Several site owners have been noticing that their keyword data is slowly disappearing and becoming saturated with "not provided" data. The reason people were seeing this is because of Google rolling out search encryption, providing secure searches for its users, but sacrificing keyword data for it. NotProvidedCount.com predicts that Google's secure, encrypted searches will completely rollout and saturate Google Analytics with "not provided" keyword data by December, 11 2013, but many marketers are noticing that they have been cut-off already. Watch our video to learn more about Google's most recent update around "not provided," and what it means for SEO and marketing professionals.
Hello, and welcome to our video today where we’re going to be talking about the most recent updates around “Not Provided” and what it means for online marketing. I’m Chad Hill and I have Adam Stetzer with me.
Good afternoon, Chad. Our forums are just lighting up here. People want to know what’s happening, what’s this going to mean. Let’s first review the chronology and then get right into it on what Google has done.
So, May 2010, going back three years, Google launched their encrypted search capability which Danny Sullivan called “the Dark Google,” which was sort of mysterious. You didn’t get as much data. IT wasn’t really too big of a deal until October 2011 when Google began encrypting searches for users who were logged in. Now, they promised at that time that the percentage of that was going to be in the single digits or low double digits-- 12 or 13%. Fast-forward to now, two years later in September 2013, secure search will be the default for everyone including those who are not logged in. That’s 100% coverage. So that’s the chronology. But what does this really mean in terms of data and in terms of Google Analytics? What are internet marketers needing to know, Chad?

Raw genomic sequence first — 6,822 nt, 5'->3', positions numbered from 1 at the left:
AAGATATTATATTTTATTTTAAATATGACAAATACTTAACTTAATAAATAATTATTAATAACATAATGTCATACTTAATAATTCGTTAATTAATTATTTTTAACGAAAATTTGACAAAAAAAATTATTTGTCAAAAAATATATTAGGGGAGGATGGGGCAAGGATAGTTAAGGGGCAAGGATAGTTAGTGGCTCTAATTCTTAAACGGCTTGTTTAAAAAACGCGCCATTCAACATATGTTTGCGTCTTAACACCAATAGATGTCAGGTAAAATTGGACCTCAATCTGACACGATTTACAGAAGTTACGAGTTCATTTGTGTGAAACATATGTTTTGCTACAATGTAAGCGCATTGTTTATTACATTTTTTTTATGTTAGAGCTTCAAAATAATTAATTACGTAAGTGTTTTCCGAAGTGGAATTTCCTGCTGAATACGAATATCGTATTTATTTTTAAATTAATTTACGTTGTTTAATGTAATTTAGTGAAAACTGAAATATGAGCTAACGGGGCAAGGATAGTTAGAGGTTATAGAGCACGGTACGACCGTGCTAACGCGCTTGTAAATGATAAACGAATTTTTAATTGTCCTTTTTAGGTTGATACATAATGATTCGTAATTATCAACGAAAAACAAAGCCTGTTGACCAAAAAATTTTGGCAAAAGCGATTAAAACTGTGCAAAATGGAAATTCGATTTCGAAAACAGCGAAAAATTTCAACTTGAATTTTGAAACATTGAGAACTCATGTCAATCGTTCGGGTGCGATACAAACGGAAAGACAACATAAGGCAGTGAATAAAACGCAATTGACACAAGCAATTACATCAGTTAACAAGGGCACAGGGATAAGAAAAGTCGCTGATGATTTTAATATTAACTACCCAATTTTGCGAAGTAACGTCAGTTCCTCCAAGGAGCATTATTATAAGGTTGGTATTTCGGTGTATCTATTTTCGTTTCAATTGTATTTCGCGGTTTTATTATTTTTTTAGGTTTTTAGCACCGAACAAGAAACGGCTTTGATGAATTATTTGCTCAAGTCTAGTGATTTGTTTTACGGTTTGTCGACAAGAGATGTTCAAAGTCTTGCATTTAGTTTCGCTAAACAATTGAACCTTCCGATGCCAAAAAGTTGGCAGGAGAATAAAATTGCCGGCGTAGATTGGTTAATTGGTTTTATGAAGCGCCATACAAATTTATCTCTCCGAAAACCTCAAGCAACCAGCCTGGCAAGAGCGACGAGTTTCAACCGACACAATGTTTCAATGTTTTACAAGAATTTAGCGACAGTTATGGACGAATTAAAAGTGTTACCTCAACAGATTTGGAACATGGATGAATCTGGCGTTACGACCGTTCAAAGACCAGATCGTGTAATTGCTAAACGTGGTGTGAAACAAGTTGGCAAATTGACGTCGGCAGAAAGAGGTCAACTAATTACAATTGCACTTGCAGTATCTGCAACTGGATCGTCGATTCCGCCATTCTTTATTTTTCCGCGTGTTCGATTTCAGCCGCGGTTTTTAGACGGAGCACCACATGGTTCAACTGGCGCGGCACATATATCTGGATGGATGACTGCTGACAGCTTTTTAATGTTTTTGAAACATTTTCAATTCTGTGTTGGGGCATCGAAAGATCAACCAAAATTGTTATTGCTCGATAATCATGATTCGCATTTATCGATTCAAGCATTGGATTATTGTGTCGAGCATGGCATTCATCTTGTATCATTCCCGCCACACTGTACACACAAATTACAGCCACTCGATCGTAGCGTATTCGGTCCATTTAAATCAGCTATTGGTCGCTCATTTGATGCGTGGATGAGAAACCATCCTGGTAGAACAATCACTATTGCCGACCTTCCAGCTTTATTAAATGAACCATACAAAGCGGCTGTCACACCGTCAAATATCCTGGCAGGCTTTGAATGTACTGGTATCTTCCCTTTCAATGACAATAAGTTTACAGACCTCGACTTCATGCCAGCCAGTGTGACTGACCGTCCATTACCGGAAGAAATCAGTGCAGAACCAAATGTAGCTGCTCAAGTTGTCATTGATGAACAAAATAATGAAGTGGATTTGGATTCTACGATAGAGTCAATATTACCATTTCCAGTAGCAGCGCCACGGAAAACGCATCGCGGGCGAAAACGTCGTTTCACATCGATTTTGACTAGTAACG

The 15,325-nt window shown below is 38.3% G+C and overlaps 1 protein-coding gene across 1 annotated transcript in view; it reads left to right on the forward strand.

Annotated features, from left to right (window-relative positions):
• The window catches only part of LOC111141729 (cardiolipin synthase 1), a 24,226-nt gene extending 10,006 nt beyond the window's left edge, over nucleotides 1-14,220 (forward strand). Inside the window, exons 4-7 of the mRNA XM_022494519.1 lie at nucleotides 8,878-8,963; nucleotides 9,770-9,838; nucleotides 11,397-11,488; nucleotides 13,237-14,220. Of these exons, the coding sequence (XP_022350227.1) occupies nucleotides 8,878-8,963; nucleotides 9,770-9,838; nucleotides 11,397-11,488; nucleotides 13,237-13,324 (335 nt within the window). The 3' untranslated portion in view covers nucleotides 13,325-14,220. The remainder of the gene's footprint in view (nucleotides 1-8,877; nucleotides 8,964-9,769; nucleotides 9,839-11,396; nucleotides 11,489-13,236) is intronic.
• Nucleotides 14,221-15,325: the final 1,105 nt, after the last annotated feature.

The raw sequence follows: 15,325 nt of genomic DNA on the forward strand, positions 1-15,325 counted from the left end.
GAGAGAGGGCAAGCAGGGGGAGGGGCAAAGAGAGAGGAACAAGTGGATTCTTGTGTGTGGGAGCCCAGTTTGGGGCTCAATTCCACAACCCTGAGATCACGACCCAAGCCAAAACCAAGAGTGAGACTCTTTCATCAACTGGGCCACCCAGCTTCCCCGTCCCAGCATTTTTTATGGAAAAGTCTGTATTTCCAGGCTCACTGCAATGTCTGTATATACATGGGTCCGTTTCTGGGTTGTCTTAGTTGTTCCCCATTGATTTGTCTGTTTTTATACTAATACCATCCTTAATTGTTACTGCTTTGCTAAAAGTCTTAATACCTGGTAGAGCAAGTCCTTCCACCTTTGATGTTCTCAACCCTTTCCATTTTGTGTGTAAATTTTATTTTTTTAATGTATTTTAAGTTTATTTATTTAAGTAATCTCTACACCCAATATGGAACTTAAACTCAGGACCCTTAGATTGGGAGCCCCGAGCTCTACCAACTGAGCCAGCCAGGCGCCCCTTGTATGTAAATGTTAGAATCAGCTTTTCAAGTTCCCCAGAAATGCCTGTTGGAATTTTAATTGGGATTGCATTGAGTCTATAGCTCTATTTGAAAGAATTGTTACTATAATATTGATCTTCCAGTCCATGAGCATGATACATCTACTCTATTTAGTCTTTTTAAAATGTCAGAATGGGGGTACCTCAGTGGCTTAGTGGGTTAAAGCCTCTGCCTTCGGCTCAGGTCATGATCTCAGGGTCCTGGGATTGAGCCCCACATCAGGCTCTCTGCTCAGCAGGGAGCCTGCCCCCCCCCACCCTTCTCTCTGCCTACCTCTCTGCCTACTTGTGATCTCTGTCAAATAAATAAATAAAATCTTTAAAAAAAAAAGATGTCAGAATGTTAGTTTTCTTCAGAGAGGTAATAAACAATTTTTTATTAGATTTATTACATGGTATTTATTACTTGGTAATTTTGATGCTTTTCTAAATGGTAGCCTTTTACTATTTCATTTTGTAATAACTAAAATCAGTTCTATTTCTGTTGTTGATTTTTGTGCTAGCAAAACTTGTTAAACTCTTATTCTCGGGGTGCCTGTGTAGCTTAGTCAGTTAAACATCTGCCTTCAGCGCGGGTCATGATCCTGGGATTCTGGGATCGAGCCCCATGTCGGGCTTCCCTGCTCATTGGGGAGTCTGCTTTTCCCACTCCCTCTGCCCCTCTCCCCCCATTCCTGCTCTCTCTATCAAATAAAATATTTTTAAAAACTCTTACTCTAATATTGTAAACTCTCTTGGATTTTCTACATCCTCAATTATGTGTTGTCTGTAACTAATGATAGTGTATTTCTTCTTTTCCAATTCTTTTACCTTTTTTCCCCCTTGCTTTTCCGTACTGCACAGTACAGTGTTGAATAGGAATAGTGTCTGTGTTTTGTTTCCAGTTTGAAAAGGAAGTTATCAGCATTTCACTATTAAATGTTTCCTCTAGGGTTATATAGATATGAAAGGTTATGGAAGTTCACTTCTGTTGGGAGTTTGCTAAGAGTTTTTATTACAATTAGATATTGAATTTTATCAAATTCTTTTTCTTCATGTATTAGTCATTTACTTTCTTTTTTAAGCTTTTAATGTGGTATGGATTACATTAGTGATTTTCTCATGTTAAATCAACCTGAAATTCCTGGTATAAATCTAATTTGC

First we have to understand how the whole keyword referral and getting information in Google Analytics worked. The way that it used to work is that when someone used a search engine like Google, or for that matter, all the other search engines, and clicked on one of the links and came to the publisher’s website, Google was not only flagging that as traffic coming from Google.com, but they had worked out a sort of a handshake and contract that said that they would also tell publishers which term the person was searching on when they landed on the website. This was very important for marketers because it allowed them to know which keywords were referring traffic, which keywords were converting on their websites, and where there might be opportunities for improving their websites to better convert the traffic that the search engines were referring. So, it’s a big deal because now we’re a little more in the dark about how traffic is finding us and what they’re looking for when they get to our website.
Now where we are today, it had basically reached 75% recently in terms of the amount of traffic that was not provided. We have some stats here from NotProvidedCount.com that show that they’re projecting that by December 11, 2013, that’s this year, there will be no referral data. So, we have a little bit of time left as they roll out this change, but it’s going to hit pretty hard and very quickly
Right, and so we can talk about the ethics of this and whether Google has broken an unspoken contract with webmasters. I know Rand over at Moz seems to think so. It certainly, in my mind, seems like slightly monopolistic behavior. We’ve been worried about that for a long time. I’m not sure how practical it is to get into the politics. It’s probably more helpful for our viewers to think through what this is going to mean. Are you saying that very shortly, if not already, Google Analytics will still be a good tool for visits and referral sources, as well as conversion tracking, but that keyword level data in Google Analytics will just be gone?